While DNA codes our behaviors and physical functions, it is not at the heart of what makes each of us unique. Our DNA is only as good as the transport system it creates for the transmission of information.

So what does make us unique? It’s the connection between the brain and the body. This connection is one aspect of “the edge.” When our edge is healthy we succeed, when it’s sick, we fail. A 0.1% edge isn’t much, or is it? Think about that before you answer. Time to get healthy and sharpen that edge!

Click to take the brain quiz

Click to take the brain quiz

Willpower

In his book Willpower: Rediscovering Our Greatest Strengths, psychologist Roy Baumeister suggests that we “have a finite amount of willpower that becomes depleted” as we use it. The good thing, as he points out, is that willpower is like a muscle in that it responds to strengthening exercises.

The biggest downfall of depleted willpower is that we feel other emotions more strongly. As a result, this leads to a one-two punch wherein: “Your willpower is diminished, and your cravings feel stronger than ever.” In other words, the willpower we use to resist one temptation comes from the same resource pool as the self-control exercised resisting another. This helps explain why diets are hard to stick to as well as why addictions can be so gripping.

What to do? Baumeister suggests focusing on one task or self-improvement goal at a time. Trying to attain several objectives at once leaves you with less energy because you use “the same stock of willpower for all manner of tasks.” Seems simple enough.

Another suggestion in the book mentioned research that showed changing one habitual behavior – such as using your left hand instead of your right or focusing on sitting up straight instead of slouching – will increase your willpower over time. The good news is that strengthening your willpower in one area leads to benefits in others. However, in order for a true increase in willpower to occur it requires more than a few simple exercises.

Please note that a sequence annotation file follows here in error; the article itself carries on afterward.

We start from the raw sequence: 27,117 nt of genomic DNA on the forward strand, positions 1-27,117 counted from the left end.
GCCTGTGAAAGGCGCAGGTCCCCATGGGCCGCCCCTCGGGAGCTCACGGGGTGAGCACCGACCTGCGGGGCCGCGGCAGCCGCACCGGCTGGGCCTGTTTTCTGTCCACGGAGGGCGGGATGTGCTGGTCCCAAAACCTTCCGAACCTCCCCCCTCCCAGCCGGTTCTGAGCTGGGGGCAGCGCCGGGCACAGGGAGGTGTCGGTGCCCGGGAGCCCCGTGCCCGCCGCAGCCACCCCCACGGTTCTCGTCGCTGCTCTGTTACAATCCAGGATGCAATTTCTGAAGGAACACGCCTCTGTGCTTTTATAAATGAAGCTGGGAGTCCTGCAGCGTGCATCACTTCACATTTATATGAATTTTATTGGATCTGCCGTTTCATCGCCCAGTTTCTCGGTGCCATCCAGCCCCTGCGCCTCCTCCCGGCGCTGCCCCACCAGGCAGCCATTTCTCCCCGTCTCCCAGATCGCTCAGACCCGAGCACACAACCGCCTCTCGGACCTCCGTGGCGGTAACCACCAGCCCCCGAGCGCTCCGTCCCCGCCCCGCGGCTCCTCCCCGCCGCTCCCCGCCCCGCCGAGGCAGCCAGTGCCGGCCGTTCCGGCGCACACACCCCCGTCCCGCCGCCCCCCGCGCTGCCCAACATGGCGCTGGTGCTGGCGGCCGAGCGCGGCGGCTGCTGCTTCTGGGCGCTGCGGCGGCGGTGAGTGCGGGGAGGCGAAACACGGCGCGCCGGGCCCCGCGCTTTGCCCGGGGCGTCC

Reducing stress is a simple way to keep from depleting willpower. Research showed that during exams, college students’ self-control wanes in almost every area, including diet, personal hygiene and behavior. In addition, temptations they successfully resisted earlier in the semester such as smoking, drinking or staying up late, became much harder to withstand.

Ideally, Baumeister suggests that we can conserve willpower so that it’s available when needed to make a final push. It’s almost to say that willpower is the gas in the tank of success. This makes sense as there’s plenty of research out there that suggests glucose levels  directly impact willpower. In fact, a single act of self-control causes glucose to drop below optimal levels. In turn, the low levels of glucose impair subsequent attempts at self-control.

One last suggestion is something very simple, get plenty of rest. Resting reduces your body’s glucose requirements and improves its ability to use glucose in the bloodstream. Enough rest not only increases glucose levels but wards off mental fatigue which leads to overall poor functioning. While sleep requirements vary slightly for each of us, most healthy adults need between seven and a half to nine hours of sleep per night.

Further reading: